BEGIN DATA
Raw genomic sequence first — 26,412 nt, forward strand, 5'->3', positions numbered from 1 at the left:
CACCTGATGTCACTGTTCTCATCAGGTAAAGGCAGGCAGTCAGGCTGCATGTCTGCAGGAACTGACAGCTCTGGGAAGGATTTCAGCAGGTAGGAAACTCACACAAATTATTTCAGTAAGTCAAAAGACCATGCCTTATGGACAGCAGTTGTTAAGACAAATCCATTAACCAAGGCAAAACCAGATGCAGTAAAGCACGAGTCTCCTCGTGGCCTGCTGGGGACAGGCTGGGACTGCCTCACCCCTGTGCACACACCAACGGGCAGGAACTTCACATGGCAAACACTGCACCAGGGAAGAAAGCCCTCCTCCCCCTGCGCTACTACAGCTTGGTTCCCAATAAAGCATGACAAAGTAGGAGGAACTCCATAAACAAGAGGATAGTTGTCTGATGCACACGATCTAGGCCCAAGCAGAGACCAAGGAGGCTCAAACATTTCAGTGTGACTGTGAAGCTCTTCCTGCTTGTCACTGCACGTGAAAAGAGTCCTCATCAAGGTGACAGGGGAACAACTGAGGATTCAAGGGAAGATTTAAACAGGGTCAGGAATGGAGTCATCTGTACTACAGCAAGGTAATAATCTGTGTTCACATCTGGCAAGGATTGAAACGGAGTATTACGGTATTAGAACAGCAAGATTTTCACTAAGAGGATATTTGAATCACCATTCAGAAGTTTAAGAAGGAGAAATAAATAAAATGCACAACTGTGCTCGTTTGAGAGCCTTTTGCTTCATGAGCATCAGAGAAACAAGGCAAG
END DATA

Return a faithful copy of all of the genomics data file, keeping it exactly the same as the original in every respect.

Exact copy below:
Raw genomic sequence first — 26,412 nt, forward strand, 5'->3', positions numbered from 1 at the left:
CACCTGATGTCACTGTTCTCATCAGGTAAAGGCAGGCAGTCAGGCTGCATGTCTGCAGGAACTGACAGCTCTGGGAAGGATTTCAGCAGGTAGGAAACTCACACAAATTATTTCAGTAAGTCAAAAGACCATGCCTTATGGACAGCAGTTGTTAAGACAAATCCATTAACCAAGGCAAAACCAGATGCAGTAAAGCACGAGTCTCCTCGTGGCCTGCTGGGGACAGGCTGGGACTGCCTCACCCCTGTGCACACACCAACGGGCAGGAACTTCACATGGCAAACACTGCACCAGGGAAGAAAGCCCTCCTCCCCCTGCGCTACTACAGCTTGGTTCCCAATAAAGCATGACAAAGTAGGAGGAACTCCATAAACAAGAGGATAGTTGTCTGATGCACACGATCTAGGCCCAAGCAGAGACCAAGGAGGCTCAAACATTTCAGTGTGACTGTGAAGCTCTTCCTGCTTGTCACTGCACGTGAAAAGAGTCCTCATCAAGGTGACAGGGGAACAACTGAGGATTCAAGGGAAGATTTAAACAGGGTCAGGAATGGAGTCATCTGTACTACAGCAAGGTAATAATCTGTGTTCACATCTGGCAAGGATTGAAACGGAGTATTACGGTATTAGAACAGCAAGATTTTCACTAAGAGGATATTTGAATCACCATTCAGAAGTTTAAGAAGGAGAAATAAATAAAATGCACAACTGTGCTCGTTTGAGAGCCTTTTGCTTCATGAGCATCAGAGAAACAAGGCAAG